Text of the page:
Even if we find the tyrannosaurus rex of PET, we need more plastic predators. Scientists are increasingly confident, however, that they are out there. To find a plastic-chomping bacterium once could be sheer luck. To find one twice? That’s different.
Other enzymes — better enzymes still — must be out there, and across the world, people are looking. They are burying plastics in soil, swabbing in the springs of Yellowstone, sieving the detritus of recycling plants, searching through the genomes of known species.
Death from above, printed at home: Ukrainians deploy DIY weapons against Russian troops • Yahoo News
Michael Weiss and James Rushton:
The three Russian soldiers, filmed from a weaponized Ukrainian drone from above, scramble into what looked like a worn-down sedan somewhere near the city of Kharkiv. Their position had already been struck earlier by another drone and they were trying to evacuate an injured comrade. Just then, a small metal projectile about the size of a soda can descends on them. It has been outfitted with an incongruous white fin. It sails through the air, slipping right through the aperture in the car’s roof, detonating on impact. One soldier is still able-bodied enough to sprint away, although the same can’t be said for his co-passengers. As smoke billows from the top, the vehicle careers out of control, grinding to a stop.
The drone’s camera footage shows a Russian soldier through the sunroof. Another is crawling on the ground. Though the concussive force of the blast didn’t kill these men instantly, the numerous lacerations caused by the mortar’s shrapnel may yet prove deadly.
The video ends.
“We have thousands of volunteers in Ukraine hoping to say ‘hi’ to Russian occupiers in this way,” Yuri Vlasyuk said admiringly of his own team’s work. The soft-spoken 46-year-old explained to Yahoo News at a cafe in Kyiv that the white fin on the bomb, which gave it enough aerodynamic stability to perfectly meet its target, was 3D-printed by a Ukrainian civilian at home. Although it was dropped by an operator of Ukraine’s 92 Mechanized Brigade, the manufacturer received his own digital trophy.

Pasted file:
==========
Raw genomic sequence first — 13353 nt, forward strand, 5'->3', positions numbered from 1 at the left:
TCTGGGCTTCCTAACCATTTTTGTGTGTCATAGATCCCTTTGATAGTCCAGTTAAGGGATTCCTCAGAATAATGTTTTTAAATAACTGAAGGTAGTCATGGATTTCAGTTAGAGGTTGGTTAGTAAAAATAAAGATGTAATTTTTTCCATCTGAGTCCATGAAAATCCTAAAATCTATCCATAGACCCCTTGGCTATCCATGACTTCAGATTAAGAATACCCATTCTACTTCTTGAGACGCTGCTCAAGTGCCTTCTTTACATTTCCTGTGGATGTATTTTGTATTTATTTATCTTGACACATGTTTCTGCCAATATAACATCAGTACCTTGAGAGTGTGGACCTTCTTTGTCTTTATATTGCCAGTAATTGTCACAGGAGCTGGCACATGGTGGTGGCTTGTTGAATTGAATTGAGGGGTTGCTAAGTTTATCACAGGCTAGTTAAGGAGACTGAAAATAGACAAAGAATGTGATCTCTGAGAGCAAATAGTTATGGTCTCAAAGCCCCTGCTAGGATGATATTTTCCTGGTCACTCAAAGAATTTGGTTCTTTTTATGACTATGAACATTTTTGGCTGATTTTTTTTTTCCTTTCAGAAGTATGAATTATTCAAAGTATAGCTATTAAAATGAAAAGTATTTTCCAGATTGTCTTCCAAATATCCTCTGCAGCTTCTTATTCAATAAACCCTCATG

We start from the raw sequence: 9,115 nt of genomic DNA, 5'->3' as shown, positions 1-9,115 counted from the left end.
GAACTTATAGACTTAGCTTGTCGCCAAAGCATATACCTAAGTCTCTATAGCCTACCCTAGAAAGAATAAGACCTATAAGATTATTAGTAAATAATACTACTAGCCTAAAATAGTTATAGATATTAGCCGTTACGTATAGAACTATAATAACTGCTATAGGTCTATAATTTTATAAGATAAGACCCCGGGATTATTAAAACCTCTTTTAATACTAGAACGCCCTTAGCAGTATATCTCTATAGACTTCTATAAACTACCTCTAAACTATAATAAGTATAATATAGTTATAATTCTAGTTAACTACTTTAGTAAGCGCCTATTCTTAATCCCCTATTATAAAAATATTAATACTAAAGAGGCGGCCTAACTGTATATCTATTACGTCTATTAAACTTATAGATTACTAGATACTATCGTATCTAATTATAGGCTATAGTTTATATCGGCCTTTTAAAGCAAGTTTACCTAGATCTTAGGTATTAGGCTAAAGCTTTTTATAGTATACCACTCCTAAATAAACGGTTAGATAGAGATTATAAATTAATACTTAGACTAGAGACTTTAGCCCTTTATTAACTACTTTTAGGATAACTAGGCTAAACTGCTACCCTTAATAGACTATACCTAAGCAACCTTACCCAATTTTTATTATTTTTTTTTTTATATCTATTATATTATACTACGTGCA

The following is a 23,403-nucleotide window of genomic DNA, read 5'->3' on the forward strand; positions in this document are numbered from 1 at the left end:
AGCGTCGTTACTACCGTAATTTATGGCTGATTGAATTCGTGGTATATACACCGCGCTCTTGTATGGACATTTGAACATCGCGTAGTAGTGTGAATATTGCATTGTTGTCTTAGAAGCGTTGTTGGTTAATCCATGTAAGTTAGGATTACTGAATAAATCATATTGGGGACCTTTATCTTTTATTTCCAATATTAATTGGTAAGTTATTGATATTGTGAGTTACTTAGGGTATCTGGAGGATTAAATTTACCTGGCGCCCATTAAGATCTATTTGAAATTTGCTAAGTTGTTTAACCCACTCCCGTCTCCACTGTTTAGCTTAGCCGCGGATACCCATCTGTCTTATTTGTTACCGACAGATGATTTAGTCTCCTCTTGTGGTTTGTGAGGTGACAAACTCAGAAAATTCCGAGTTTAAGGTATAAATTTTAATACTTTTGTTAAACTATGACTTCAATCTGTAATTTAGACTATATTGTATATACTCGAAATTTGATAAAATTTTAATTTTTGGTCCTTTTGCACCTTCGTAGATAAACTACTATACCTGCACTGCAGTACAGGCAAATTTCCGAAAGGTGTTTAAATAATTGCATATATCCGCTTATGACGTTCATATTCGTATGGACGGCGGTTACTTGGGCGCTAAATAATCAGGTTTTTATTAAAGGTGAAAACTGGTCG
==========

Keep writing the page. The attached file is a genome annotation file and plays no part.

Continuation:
“The volunteers that print these for the drones get a video showing them being put to good use,” Vlasyuk said with a grin. He then pulled up other videos posted to Facebook and Twitter showing grenades and mortars with 3D-printed fins hitting columns of unsuspecting Russian troops, as well as ones displaying Ukrainian hands packing their metal tubes with nails.
Vlasyuk self-effacingly described himself as a “just a guy who knows some cool people.” In reality, his cohort is an organic network of tinkerers — engineers, electricians, programmers and 3D printers — who’ve been helping their military wage a grassroots campaign against Russian invaders.
This is a different war from any previous in so many ways. 3D printing. Video. Citizen participation (though Iraq had that, we just didn’t see it that way). And for so many watching on social media, real death.
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Something unsettling has happened to Steel. For the first couple decades, she published one or two novels most years. From 1997 through 2014, she plateaued at a steady three. In 2015, she ticked up to four. Then, in 2016, an alarming six. She’s done six or seven annually since. That’s a novel every 50 days or so for a woman now 74 years old.
“I’ve reacted with amazement, shock, and outrage when people have asked me in my fan mail, who writes my books,” Steel wrote in a blog post in 2012, when she was working at a much more reasonable pace. “WHO writes my BOOKS??? Are you kidding? Who do you think writes my books, as I hover over my typewriter for weeks at a time, working on a first draft, with unbrushed hair, in an ancient nightgown, with every inch of my body aching after typing 20 or 22 hours a day […]” She enumerates the bodily horrors of such a regimen: bleeding fingers, popped veins in her hands, and, of course, an aching back. Nevertheless, she “would never just hand off an outline for someone else to write.”